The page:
Preparing for the future of healthcare
Dr. Bertalan Meskó (The Medical Futurist) writes an essay about digital health bringing healthcare into the 21st century.
Dr. Bertalan Mesko, Phd
John wakes up in his apartment in 2031 and grabs his tiny, artificial intelligence-based chatbot device. He takes it everywhere with him all day long as it has access to all his data, habits and digital channels. It wakes John up from light sleep in the morning with a smart alarm that ensures he feels energized for the day. His breakfast is chosen from a database that matches his microbiome and genome sequencing results with the best kind of food to keep him healthy. It notifies him when any of his major health parameters or vital signs change and compares the results to millions of medical studies and the expertise of medical professionals available in the cloud. If there is anything John has to do, he receives clear instructions, with gamification to help him stick to the solution. He is being taken care of while not even noticing it.
Healthcare is facing unprecedented challenges: a growing number of patients with chronic conditions; a global shortage of healthcare workers – 5 million and rising; physician burnout; and the financial discrepancies of care. The revolution in technologies, access to them, and information and the general concept of the Internet, have deepened these challenges in the 21st century.
The major consequence of these is the ivory tower of medicine breaking down. Information, knowledge, studies and technologies had only been accessible within the ivory tower, only medical professionals were granted access. With the expansion of the Internet, patients have started to get access too. Open access studies, technologies available from a distance without a middleman, knowledge shared on curated social networks – all have led to patient empowerment.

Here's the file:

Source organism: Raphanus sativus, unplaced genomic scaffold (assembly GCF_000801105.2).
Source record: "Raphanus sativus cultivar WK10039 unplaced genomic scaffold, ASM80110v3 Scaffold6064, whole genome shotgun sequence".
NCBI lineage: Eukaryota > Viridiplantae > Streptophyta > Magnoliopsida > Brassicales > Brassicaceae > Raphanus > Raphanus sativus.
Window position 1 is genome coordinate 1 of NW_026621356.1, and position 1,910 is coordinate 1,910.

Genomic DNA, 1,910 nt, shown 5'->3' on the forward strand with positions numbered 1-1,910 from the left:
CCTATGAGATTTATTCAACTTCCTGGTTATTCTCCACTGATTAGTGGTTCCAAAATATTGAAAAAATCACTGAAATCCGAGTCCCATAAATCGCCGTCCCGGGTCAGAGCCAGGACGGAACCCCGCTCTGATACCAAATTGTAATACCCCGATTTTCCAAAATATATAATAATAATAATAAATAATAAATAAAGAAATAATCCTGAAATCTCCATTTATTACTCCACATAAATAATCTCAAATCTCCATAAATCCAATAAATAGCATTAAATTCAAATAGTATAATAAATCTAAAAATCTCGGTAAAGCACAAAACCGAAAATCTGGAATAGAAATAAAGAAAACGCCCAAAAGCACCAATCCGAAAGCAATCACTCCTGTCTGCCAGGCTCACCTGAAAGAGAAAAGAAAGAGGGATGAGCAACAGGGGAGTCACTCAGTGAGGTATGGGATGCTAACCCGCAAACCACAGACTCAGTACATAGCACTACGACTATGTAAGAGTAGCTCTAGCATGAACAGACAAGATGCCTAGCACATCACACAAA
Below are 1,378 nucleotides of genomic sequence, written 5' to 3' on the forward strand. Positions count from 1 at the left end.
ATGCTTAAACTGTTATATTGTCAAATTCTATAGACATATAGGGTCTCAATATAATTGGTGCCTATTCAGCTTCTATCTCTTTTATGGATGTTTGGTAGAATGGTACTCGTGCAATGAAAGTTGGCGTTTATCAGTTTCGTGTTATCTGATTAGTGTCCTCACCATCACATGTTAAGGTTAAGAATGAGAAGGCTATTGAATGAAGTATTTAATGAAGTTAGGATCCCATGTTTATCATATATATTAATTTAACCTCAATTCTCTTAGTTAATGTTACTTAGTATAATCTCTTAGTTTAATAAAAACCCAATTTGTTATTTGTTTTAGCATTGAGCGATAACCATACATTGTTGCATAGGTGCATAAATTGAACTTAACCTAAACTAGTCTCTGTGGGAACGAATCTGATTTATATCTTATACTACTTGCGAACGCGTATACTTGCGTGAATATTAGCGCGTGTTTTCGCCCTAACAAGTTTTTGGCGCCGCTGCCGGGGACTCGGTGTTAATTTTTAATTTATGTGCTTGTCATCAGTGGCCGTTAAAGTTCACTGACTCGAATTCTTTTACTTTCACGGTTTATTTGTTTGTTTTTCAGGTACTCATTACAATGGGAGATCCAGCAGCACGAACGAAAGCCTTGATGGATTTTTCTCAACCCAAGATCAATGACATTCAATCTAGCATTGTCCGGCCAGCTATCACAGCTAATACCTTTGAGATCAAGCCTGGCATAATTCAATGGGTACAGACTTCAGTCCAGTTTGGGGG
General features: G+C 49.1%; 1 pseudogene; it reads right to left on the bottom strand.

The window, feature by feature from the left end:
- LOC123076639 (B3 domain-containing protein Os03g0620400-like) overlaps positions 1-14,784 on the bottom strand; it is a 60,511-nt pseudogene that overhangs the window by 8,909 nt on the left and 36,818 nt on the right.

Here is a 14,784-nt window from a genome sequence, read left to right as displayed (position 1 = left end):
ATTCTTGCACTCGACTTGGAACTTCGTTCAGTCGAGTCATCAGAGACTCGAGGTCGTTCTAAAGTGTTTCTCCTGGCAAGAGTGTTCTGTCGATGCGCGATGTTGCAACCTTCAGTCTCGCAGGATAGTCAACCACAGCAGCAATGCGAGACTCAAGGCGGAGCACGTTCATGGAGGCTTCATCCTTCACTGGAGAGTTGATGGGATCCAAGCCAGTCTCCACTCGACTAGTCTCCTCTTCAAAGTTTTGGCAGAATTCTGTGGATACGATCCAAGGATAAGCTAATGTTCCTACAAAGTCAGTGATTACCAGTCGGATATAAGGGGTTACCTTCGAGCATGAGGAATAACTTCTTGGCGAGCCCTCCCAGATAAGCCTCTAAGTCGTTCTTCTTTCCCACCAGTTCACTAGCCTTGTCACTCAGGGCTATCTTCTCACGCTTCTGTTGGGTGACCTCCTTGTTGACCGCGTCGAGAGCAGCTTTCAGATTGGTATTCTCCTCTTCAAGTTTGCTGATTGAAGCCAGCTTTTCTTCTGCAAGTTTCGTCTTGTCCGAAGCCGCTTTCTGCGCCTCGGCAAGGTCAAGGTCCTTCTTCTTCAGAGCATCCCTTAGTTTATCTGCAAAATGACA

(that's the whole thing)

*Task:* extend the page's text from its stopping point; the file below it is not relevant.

Empowered or e‑patients are stepping up, sharing their insights and looking for those of fellow patients, measuring data, keeping track of their condition and becoming engaged in their care. Working with them requires a different skillset, experience with working with advanced technologies and judgment about how to implement technologies into everyday care.
I have no doubt that digital health can finally bring healthcare into the 21st century.
The role of every stakeholder in healthcare is shifting too. Medical professionals are not keyholders to the ivory tower but guides for patients through the jungle of health and digital information. Policymakers have to act faster when regulating new technologies. Providers need to analyze huge datasets to constantly improve the efficacy, safety and cost-efficiency of care. Researchers are turning towards data measured by and obtained from the sensors and smartphone apps patients use.
Digital health technologies that change the doctor-patient relationship and the basics of healthcare facilitate these transitions. Healthcare in the 21st century is open to data and information generated by patients. It is global thanks to access to technologies and remote care provided by companies in other countries and systems, and is centered around the patient and their medical team.
The point-of-care is shifting from facilities to wherever the patient is. If patients are the point-of-care, diagnostics and treatments can be offered from a distance; patients can be involved in their care, releasing the burden on medical professionals; waiting times and costs can be reduced while improving patient satisfaction and the main features of good quality care: personalized, accessible, affordable, preventive and humanistic.